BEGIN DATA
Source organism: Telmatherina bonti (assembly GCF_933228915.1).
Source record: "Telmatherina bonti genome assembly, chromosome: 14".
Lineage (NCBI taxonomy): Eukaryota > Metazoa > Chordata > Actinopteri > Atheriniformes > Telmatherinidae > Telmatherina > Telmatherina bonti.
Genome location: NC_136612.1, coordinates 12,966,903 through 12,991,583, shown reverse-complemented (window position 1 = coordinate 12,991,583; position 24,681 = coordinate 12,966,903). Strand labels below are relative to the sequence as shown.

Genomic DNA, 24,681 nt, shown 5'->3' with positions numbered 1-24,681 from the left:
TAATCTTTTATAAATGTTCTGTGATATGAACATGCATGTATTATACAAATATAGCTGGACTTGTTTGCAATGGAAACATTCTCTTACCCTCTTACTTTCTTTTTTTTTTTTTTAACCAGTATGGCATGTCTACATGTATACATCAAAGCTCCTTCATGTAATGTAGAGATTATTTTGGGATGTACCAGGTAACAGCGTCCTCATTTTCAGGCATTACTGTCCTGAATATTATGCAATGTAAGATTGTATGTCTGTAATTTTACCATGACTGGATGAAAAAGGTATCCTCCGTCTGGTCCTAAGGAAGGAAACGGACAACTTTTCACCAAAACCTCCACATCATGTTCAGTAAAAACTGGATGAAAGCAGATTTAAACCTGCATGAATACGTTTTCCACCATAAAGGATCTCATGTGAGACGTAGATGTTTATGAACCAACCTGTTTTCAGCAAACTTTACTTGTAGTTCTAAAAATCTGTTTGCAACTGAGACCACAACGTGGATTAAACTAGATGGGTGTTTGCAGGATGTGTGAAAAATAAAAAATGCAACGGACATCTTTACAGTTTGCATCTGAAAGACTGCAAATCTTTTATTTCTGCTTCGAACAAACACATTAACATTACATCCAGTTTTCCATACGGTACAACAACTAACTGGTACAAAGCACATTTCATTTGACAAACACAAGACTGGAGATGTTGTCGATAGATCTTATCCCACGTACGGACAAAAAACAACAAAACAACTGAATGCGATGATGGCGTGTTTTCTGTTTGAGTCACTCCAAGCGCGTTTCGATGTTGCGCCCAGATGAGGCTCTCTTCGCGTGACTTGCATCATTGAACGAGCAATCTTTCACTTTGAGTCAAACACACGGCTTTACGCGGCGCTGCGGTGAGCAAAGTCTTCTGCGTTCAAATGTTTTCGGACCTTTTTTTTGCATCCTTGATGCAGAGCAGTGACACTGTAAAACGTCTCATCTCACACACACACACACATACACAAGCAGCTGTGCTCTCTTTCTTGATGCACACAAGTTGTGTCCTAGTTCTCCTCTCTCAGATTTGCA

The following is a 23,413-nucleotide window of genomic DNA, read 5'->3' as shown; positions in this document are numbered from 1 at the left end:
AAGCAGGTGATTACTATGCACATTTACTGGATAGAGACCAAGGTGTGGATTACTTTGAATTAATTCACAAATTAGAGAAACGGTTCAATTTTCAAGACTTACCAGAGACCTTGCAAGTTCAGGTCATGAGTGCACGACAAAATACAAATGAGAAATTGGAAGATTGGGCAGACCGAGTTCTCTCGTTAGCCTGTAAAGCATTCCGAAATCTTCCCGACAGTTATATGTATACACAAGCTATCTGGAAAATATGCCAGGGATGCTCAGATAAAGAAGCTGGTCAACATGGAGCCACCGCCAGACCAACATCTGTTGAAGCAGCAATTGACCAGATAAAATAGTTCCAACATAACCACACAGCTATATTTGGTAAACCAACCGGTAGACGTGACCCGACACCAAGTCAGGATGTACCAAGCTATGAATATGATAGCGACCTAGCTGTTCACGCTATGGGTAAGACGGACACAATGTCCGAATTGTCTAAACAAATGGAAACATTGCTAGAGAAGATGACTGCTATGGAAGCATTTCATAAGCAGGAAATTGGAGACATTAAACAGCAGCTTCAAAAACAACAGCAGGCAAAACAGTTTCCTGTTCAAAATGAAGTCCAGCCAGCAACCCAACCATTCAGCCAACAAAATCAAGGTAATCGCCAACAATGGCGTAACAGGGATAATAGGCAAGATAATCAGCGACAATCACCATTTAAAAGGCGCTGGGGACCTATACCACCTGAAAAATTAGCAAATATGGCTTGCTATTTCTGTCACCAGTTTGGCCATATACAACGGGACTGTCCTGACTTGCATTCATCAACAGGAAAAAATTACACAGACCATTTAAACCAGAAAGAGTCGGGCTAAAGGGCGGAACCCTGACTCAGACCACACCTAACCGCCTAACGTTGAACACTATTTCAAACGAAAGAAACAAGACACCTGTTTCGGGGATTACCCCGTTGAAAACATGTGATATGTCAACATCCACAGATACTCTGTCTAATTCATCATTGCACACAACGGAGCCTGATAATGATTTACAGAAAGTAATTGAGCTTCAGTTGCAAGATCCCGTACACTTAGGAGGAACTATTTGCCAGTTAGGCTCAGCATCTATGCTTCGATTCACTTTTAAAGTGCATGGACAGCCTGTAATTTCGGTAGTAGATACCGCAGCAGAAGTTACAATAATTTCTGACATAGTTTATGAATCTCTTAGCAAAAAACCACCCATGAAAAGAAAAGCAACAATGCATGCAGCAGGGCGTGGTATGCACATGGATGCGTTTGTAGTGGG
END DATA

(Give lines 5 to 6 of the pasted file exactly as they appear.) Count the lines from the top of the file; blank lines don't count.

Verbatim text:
Genomic DNA, 24,681 nt, shown 5'->3' with positions numbered 1-24,681 from the left:
TAATCTTTTATAAATGTTCTGTGATATGAACATGCATGTATTATACAAATATAGCTGGACTTGTTTGCAATGGAAACATTCTCTTACCCTCTTACTTTCTTTTTTTTTTTTTTAACCAGTATGGCATGTCTACATGTATACATCAAAGCTCCTTCATGTAATGTAGAGATTATTTTGGGATGTACCAGGTAACAGCGTCCTCATTTTCAGGCATTACTGTCCTGAATATTATGCAATGTAAGATTGTATGTCTGTAATTTTACCATGACTGGATGAAAAAGGTATCCTCCGTCTGGTCCTAAGGAAGGAAACGGACAACTTTTCACCAAAACCTCCACATCATGTTCAGTAAAAACTGGATGAAAGCAGATTTAAACCTGCATGAATACGTTTTCCACCATAAAGGATCTCATGTGAGACGTAGATGTTTATGAACCAACCTGTTTTCAGCAAACTTTACTTGTAGTTCTAAAAATCTGTTTGCAACTGAGACCACAACGTGGATTAAACTAGATGGGTGTTTGCAGGATGTGTGAAAAATAAAAAATGCAACGGACATCTTTACAGTTTGCATCTGAAAGACTGCAAATCTTTTATTTCTGCTTCGAACAAACACATTAACATTACATCCAGTTTTCCATACGGTACAACAACTAACTGGTACAAAGCACATTTCATTTGACAAACACAAGACTGGAGATGTTGTCGATAGATCTTATCCCACGTACGGACAAAAAACAACAAAACAACTGAATGCGATGATGGCGTGTTTTCTGTTTGAGTCACTCCAAGCGCGTTTCGATGTTGCGCCCAGATGAGGCTCTCTTCGCGTGACTTGCATCATTGAACGAGCAATCTTTCACTTTGAGTCAAACACACGGCTTTACGCGGCGCTGCGGTGAGCAAAGTCTTCTGCGTTCAAATGTTTTCGGACCTTTTTTTTGCATCCTTGATGCAGAGCAGTGACACTGTAAAACGTCTCATCTCACACACACACACACATACACAAGCAGCTGTGCTCTCTTTCTTGATGCACACAAGTTGTGTCCTAGTTCTCCTCTCTCAGATTTGCA